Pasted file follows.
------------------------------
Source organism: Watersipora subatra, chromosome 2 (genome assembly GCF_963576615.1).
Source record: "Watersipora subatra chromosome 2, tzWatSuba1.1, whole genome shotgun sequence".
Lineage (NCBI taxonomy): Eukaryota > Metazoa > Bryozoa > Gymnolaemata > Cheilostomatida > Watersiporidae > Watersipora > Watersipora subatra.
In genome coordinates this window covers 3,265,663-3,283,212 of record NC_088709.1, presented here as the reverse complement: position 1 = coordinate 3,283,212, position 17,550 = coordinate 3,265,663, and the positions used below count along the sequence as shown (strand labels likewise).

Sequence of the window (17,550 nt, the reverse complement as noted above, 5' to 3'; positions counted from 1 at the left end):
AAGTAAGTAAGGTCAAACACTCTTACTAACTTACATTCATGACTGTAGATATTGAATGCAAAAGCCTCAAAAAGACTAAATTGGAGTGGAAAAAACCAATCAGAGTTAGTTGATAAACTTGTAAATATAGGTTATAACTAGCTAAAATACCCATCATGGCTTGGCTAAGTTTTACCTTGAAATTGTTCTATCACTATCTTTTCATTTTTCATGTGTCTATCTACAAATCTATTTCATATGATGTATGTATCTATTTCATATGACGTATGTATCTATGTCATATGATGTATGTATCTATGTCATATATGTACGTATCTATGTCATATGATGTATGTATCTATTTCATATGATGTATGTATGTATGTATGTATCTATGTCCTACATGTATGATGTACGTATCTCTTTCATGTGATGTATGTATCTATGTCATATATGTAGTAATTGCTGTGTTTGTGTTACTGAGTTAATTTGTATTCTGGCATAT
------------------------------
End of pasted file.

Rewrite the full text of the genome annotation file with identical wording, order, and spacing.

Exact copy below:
Source organism: Watersipora subatra, chromosome 2 (genome assembly GCF_963576615.1).
Source record: "Watersipora subatra chromosome 2, tzWatSuba1.1, whole genome shotgun sequence".
Lineage (NCBI taxonomy): Eukaryota > Metazoa > Bryozoa > Gymnolaemata > Cheilostomatida > Watersiporidae > Watersipora > Watersipora subatra.
In genome coordinates this window covers 3,265,663-3,283,212 of record NC_088709.1, presented here as the reverse complement: position 1 = coordinate 3,283,212, position 17,550 = coordinate 3,265,663, and the positions used below count along the sequence as shown (strand labels likewise).

Sequence of the window (17,550 nt, the reverse complement as noted above, 5' to 3'; positions counted from 1 at the left end):
AAGTAAGTAAGGTCAAACACTCTTACTAACTTACATTCATGACTGTAGATATTGAATGCAAAAGCCTCAAAAAGACTAAATTGGAGTGGAAAAAACCAATCAGAGTTAGTTGATAAACTTGTAAATATAGGTTATAACTAGCTAAAATACCCATCATGGCTTGGCTAAGTTTTACCTTGAAATTGTTCTATCACTATCTTTTCATTTTTCATGTGTCTATCTACAAATCTATTTCATATGATGTATGTATCTATTTCATATGACGTATGTATCTATGTCATATGATGTATGTATCTATGTCATATATGTACGTATCTATGTCATATGATGTATGTATCTATTTCATATGATGTATGTATGTATGTATGTATCTATGTCCTACATGTATGATGTACGTATCTCTTTCATGTGATGTATGTATCTATGTCATATATGTAGTAATTGCTGTGTTTGTGTTACTGAGTTAATTTGTATTCTGGCATAT